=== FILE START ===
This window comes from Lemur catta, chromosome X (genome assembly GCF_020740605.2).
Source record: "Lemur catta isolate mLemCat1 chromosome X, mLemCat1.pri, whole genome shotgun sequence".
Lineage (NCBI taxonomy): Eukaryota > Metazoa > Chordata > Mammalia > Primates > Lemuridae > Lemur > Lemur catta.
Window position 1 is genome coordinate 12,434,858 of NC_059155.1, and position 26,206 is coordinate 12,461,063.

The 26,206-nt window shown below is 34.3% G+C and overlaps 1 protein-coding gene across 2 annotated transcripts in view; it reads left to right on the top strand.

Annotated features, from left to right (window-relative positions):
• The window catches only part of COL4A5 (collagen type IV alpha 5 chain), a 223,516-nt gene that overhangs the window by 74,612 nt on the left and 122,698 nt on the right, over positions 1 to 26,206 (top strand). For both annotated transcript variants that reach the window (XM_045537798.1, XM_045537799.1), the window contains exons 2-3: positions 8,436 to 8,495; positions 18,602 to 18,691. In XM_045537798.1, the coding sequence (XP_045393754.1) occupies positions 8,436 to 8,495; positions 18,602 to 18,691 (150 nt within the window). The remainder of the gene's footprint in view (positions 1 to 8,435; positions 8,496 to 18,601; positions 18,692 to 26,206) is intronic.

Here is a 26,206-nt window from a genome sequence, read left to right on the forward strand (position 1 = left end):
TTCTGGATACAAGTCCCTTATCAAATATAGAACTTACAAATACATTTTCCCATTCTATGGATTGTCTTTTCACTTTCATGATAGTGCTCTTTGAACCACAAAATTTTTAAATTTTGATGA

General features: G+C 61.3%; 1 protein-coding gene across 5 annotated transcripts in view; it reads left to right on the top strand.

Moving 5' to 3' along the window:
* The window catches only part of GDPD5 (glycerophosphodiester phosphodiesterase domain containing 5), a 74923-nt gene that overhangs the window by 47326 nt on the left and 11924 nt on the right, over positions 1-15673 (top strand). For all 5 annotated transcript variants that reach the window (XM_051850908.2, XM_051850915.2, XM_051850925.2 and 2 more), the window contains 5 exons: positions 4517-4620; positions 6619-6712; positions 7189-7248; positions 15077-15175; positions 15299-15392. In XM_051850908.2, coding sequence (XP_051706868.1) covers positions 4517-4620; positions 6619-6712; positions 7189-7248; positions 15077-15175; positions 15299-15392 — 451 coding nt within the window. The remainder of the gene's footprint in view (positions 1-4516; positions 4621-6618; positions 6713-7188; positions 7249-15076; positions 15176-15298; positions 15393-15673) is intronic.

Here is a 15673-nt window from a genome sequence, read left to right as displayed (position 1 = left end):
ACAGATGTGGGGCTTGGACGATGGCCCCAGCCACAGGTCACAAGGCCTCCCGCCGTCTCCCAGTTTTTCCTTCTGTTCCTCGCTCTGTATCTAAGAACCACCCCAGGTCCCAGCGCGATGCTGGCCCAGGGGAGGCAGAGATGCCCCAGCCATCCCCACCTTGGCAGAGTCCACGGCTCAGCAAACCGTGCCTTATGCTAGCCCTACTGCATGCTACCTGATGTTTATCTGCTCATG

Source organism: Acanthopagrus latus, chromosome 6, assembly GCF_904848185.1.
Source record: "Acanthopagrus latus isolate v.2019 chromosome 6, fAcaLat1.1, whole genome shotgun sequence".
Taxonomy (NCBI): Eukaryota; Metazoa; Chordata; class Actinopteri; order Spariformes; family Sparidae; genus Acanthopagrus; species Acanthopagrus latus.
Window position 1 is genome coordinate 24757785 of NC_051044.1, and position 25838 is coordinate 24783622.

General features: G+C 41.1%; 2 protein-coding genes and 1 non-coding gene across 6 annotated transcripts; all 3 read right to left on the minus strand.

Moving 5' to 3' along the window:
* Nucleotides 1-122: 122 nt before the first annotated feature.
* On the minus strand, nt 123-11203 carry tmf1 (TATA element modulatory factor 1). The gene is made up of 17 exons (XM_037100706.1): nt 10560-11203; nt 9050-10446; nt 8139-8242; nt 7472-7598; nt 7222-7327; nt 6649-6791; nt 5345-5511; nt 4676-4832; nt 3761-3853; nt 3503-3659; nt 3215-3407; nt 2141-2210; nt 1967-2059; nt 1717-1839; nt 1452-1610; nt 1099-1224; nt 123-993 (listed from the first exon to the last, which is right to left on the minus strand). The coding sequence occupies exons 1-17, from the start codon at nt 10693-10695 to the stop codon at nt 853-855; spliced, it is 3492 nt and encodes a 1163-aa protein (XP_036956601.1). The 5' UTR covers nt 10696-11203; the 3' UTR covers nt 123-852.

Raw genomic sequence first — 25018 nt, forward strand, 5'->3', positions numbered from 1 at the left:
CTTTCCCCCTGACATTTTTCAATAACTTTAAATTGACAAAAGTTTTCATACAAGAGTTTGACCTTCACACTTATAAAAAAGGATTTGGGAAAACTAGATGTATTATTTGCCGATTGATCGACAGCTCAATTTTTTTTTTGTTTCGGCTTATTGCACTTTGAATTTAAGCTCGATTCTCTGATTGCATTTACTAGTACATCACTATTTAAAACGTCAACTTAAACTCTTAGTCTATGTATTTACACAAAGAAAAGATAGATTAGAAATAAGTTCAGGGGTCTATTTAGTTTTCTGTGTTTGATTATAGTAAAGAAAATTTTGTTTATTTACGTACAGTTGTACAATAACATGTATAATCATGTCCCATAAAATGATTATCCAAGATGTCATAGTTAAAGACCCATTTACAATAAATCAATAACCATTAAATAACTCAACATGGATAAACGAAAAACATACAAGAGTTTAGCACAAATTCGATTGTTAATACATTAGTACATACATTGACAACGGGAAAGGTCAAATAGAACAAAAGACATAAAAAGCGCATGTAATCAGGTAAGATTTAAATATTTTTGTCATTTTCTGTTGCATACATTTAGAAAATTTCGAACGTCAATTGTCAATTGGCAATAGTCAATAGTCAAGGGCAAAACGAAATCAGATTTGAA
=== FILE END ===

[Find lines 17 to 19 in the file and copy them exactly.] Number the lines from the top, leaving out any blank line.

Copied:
Taxonomy (NCBI): Eukaryota; Metazoa; Chordata; class Actinopteri; order Spariformes; family Sparidae; genus Acanthopagrus; species Acanthopagrus latus.
Window position 1 is genome coordinate 24757785 of NC_051044.1, and position 25838 is coordinate 24783622.

General features: G+C 41.1%; 2 protein-coding genes and 1 non-coding gene across 6 annotated transcripts; all 3 read right to left on the minus strand.